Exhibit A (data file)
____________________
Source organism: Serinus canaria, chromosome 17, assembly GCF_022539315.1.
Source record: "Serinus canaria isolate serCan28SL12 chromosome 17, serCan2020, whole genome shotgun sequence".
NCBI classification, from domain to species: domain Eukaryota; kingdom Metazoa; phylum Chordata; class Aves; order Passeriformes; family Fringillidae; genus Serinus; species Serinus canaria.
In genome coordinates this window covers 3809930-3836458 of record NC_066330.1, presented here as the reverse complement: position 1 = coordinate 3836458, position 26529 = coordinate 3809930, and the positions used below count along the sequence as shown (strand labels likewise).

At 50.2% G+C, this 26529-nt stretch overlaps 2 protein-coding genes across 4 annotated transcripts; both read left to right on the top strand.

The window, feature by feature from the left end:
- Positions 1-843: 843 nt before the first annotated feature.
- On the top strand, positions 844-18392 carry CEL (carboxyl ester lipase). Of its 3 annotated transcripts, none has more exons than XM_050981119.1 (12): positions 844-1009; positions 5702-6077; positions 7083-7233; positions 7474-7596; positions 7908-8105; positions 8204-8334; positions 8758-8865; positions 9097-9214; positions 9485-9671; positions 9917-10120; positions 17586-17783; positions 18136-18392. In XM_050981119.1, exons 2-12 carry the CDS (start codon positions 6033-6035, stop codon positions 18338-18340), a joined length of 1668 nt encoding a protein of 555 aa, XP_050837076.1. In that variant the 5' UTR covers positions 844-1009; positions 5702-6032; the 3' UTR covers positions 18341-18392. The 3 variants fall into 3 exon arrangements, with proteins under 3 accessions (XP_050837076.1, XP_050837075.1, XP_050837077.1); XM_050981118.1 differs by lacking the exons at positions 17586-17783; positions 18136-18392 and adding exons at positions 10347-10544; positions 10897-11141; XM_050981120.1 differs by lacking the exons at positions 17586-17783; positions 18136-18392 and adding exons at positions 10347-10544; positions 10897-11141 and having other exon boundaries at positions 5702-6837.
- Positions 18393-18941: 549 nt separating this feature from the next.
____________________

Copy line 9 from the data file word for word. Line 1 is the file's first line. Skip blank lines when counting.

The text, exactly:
- Positions 18393-18941: 549 nt separating this feature from the next.